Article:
Moonbase Otago - Dunedin Arduino project - Inputs

# Arduino Inputs

## Making a pin a digital input

All the pins on the Arduino, analog and digital pins can be used as digital inputs - all you need to do is use the "pinMode()" routine, usually in setup(), to configure the pin - for example to make digital pin 2 an input: pinMode(2, INPUT);

Below we'll explain about "pullup resistors" - you can enable a built in pullup resistor on each input with this call:

```	pinMode(2, INPUT_PULLUP);
```

## Voltage Dividers

When you connect two resistors together in a row (we say "in series") the voltage in the middle depends on the ratio of the two resisters. We call this a "voltage divider", below are some examples, remember 'GND' means "0 volts". when the resistors are the same the voltage is half - when the resistor ratio is 2:1 you get 1/3 or 2/3 the voltage - when they are 3:1 you get 1/4 or 3/4. The larger the resistor on the bottom the higher the voltage. ## Switches

A special case of a voltage divider is when there is no resistor - in this case we say the voltage is "pulled up" or "pulled down" and the voltage on the output is the same as the power supply it is connected to: If you connect a pullup to +V and a switch to ground then when the switch is on the midpoint will be 0V and when it's off the midpoint will be +V. As mentioned above Ardinos have built in pullup resistors that can be enabled in software.

Suppose you hook up a switch and connect it to digital input 2 like this:  Digital inputs don't measure voltages directly , just "on" or "off", or "1" or "0". "On" or "1" is an input voltage close to 5V, "off" or "0" is a voltage near 0V. You should avoid applying voltages that are not near 0 or 5V to a digital input, you can damage the CPU.

You read the state of a digital input like digital pin 2 using: digitalRead(2), and if you connect an LED to pin 3 - for example:

```	void setup() {
pinMode(2, INPUT);
pinMode(3, OUTPUT);
}

void loop() {
if (val == LOW) {
digitalWrite(3, HIGH);
} else {
digitalWrite(3, LOW);
}
}
```

Then you now have a switch for an LED - remember that when the switch is pressed the input is LOW and we must set the LED on when it's high.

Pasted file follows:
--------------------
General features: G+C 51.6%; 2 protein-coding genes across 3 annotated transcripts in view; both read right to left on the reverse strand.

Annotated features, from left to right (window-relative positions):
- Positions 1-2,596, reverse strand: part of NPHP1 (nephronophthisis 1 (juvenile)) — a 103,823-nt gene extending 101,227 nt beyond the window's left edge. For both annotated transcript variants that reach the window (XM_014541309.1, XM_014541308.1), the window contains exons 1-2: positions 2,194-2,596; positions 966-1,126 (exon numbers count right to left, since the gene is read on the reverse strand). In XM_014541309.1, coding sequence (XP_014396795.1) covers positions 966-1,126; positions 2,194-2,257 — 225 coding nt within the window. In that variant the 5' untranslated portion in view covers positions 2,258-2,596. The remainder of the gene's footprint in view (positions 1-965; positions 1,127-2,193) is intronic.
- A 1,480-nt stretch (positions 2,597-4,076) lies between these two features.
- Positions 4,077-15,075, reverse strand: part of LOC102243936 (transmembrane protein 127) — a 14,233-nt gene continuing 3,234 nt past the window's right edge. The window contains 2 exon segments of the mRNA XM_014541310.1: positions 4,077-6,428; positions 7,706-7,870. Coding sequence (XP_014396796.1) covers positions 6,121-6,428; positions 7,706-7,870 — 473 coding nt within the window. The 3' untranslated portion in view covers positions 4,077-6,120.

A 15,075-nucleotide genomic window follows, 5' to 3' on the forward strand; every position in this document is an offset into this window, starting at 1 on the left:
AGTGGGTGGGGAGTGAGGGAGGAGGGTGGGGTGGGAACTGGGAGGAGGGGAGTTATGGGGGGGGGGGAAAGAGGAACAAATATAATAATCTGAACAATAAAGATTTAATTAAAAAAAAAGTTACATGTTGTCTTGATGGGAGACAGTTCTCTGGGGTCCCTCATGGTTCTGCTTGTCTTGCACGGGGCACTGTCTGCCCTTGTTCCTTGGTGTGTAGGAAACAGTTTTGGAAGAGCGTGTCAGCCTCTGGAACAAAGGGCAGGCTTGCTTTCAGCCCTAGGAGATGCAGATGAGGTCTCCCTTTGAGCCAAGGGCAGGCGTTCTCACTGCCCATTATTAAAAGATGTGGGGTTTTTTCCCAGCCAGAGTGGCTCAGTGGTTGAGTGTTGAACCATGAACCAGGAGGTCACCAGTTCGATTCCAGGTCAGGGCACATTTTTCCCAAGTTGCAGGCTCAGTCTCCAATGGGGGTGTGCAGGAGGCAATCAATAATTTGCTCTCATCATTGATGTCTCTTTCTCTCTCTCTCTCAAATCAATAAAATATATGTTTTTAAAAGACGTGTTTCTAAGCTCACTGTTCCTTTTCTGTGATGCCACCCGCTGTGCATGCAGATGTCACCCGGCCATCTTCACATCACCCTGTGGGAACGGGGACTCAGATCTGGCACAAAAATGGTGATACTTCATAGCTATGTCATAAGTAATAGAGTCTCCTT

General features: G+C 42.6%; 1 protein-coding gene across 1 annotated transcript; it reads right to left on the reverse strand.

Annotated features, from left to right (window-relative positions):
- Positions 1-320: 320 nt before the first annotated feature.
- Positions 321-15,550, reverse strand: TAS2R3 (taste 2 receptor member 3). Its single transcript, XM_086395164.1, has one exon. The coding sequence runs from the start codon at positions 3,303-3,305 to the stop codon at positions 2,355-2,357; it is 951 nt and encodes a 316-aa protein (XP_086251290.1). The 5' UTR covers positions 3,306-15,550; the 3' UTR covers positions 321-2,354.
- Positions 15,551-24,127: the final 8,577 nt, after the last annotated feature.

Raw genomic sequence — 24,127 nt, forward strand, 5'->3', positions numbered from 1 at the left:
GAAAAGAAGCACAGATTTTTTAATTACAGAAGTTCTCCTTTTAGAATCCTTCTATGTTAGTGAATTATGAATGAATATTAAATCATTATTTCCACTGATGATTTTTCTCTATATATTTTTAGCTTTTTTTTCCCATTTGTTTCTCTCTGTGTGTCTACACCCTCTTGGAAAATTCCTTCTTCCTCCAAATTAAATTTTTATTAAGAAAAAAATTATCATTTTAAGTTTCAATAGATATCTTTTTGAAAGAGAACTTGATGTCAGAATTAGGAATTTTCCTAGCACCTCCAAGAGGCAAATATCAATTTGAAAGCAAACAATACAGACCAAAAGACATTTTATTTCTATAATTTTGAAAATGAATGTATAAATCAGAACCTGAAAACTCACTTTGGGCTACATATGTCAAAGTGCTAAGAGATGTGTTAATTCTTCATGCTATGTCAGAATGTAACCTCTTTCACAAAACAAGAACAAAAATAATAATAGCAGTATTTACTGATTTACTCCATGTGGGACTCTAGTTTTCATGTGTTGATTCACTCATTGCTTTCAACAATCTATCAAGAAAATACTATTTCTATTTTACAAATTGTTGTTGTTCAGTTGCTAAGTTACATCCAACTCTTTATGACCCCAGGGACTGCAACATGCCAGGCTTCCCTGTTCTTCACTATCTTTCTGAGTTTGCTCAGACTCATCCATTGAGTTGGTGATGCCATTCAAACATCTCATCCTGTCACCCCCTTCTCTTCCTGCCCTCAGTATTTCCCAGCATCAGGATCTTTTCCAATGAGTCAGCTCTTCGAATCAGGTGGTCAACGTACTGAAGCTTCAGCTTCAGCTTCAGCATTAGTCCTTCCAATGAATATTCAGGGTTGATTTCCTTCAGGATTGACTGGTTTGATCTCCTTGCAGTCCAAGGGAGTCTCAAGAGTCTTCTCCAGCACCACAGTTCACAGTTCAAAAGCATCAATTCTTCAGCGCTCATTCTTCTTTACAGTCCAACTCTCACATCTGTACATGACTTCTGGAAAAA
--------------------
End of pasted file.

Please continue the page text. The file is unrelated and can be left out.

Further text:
You can toggle the LED on and off every time you press the switch by remembering the previous state of the switch and the state of the LED.

```	int last_switch = HIGH;
int led_state = LOW;
void setup() {
pinMode(2, INPUT);
pinMode(3, OUTPUT);
digitalWrite(3, LOW);
}

void loop() {
if (val == LOW && last_switch == HIGH) {	// a button was just pressed
if (led_state == LOW) {			// change the LED state
led_state = HIGH;		// 	to what it isn't
} else {
led_state = LOW;
}
digitalWrite(3, led_state);		// set the LED
}
last_switch = val;				// remember the last switch value
}
```

Only some pins can be analog inputs - the A0-A7 pins along one side - they can be used to measure a voltage they return a value between 0 and 1023 every time they are read - analogRead(3) returns the current voltage on pin 3 - these units are 1/1024ths of the supply voltage (5V - about 0.0049v)

## Measuring temperature

Many sensors that read more than on or off work by creating a voltage divider with one resistor replaced by a sensor which acts like a resistor - you pick a matching resistoir that has a value about the same as the sensor.

A "thermistor" is a device who's resistance changes as its temperature changes - you can put it in a circuit like this: And read it with "analogRead(1)" [for pin A1] - but what do the values mean? it depends pn the device, we don't have data sheets for our thermistors but we can measure them. Here's a simple program, that reads A1 and prints out its value every second:

```	void setup() {
Serial.begin(9600);
pinMode(A1, INPUT);
}

void loop() {
delay(1000);
}
``` To see this output open the serial monitor using Tools->Serial Monitor in the Arduino build system. Try holding the bulb of the thermistor with your fingers to warm it up and see the values change

With a thermometer you can build a table of temperatures and measured value to calibrate your thermistor.

This program turns on an LED when the temperature gets too high:

```	void setup() {
pinMode(3, OUTPUT);
}

void loop() {
if (v < 220) {
digitalWrite(3, HIGH);		// set the LED if the temp is too high
} else {
digitalWrite(3, LOW);		// off the LED if the temp is low
}
}
```

## Detecting light

Also in the kit is a Cadmium Sulphide (CdS) light sensor, you can use it in a voltage divider with a 1k resistor:  Try the program that prints out analog values above, shading the sensor with your hand should change the values printed.

Can you make a program that turns on an LED when it gets dark? what happens if you point the sensor at the LED?